The Telegraph
Since 1st March, 1999
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Flushed out: families
Search for a place that is safe and dry

A poster on the damp wall of the flooded Hindustan Park house in Behala reads: “If you have it in you, fly”.

Squadron Leader Dhoroni Nath Biswas can soar in the clouds no more. On Wednesday, the retired air force officer sat paralysed, watching the water level rise, inch by agonising inch — in the bedroom of his Behala home.

“Ever since he developed a spinal cord problem in 1996, my husband can’t move. And our only son, physically and mentally challenged, is bewildered by the water inside the house. I just pray to God for strength to cope with this crisis,” said Shila Biswas, watching Arun, in his 40s, trying to set right a picture that has come off a wall. In the frame, his father stands tall in air force uniform.

The family shifted from Jorhat in 2001 — two years after Dhoroni’s retirement — when they bought the house in Behala. Every monsoon now brings with it the fear of a flooded home, but the past 48 hours have been particularly harrowing for Shila Biswas. “I wish we could just go away somewhere safe and dry…,” she trailed off.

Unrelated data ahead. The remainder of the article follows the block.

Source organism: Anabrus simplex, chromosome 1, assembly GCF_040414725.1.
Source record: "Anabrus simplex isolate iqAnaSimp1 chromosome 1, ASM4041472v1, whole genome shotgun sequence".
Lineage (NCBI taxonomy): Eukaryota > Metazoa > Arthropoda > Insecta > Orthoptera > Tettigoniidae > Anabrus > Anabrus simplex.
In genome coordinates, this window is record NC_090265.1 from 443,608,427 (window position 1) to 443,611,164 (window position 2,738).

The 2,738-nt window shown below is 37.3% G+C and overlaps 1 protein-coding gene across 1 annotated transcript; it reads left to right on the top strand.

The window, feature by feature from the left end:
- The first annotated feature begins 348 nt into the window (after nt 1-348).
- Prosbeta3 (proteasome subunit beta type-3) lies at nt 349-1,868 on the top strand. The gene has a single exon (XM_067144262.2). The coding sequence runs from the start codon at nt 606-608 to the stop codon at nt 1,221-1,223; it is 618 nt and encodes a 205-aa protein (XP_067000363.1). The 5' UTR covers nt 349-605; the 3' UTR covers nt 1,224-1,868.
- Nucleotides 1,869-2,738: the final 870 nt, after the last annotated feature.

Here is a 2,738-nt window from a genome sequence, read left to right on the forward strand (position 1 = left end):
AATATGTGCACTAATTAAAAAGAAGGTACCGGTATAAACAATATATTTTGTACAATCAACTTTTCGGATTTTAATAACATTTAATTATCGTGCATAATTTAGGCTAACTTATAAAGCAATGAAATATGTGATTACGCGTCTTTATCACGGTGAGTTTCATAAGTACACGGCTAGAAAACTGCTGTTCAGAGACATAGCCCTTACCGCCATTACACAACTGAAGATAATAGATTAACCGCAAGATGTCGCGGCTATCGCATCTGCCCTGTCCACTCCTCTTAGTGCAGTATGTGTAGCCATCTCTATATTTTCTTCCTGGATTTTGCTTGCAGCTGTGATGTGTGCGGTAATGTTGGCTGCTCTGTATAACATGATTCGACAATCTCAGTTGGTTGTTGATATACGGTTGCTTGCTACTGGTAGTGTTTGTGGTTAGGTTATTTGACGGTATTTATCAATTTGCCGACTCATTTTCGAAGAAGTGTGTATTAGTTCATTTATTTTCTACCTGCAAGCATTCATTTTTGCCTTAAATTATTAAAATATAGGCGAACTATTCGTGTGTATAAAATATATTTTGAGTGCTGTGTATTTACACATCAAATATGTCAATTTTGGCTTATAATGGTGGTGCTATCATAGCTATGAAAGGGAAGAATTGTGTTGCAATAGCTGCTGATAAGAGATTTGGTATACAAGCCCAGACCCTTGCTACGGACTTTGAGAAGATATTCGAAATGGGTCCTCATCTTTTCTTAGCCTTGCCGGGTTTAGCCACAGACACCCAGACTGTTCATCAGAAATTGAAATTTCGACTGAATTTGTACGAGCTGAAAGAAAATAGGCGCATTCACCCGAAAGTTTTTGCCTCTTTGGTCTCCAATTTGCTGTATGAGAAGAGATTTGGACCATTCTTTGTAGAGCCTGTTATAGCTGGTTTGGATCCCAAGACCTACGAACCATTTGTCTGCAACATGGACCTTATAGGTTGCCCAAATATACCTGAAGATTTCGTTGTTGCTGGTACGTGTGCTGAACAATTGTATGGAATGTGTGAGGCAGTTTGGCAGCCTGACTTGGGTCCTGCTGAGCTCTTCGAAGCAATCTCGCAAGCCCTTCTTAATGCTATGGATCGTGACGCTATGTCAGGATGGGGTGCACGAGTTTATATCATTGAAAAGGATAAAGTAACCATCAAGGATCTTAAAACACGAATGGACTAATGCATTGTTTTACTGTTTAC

The Biswas family of Behala has nowhere to hide from the ravages of rain and civic sloth, but in another part of town, the Guptas of Brindavan Mullick Lane, off Amherst Street, do.

So, Ramananda Gupta, his wife Jayashree, son Kaushik and younger daughter Devashree, decided on Wednesday afternoon they had had enough of being marooned. Off they all waded to the Rashbehari Avenue house of daughter Tanushree.

“Our ground-floor house in under waist-deep water from Tuesday morning. There is no electricity, no drinking water and we ran out of food on Wednesday. We feel like people living in a remote village being forced to flee after a flood,” rued Ramananda Gupta, a carry-bag on his shoulder.

Kaushik, who works with Wipro in Sector V, added: “I have skipped work for two days and I just have to reach office on Thursday, which I can do from Rashbehari but not Amherst Street, which is actually far closer to Salt Lake.”

Those who can are fleeing Amherst Street and Behala, where the water shows little signs of receding. The Chatterjees, neighbours of the Guptas on Brindavan Mullick Lane, had left for a relative’s place in Salt Lake on Tuesday evening.

But the majority, like the Ghoshs of 29 Biplobi Pulin Das Street, is drowned in darkness and despair. “Our ground-floor house is flooded. There is no drinking water or electricity. We can only wait and hope the rain stops,” said 39-year-old Pabitra Ghosh.

With the roads flooded and rickshaws charging Rs 300 for a brief ride to Maniktala market, the monsoon has turned monstrous for the residents of Amherst Street.

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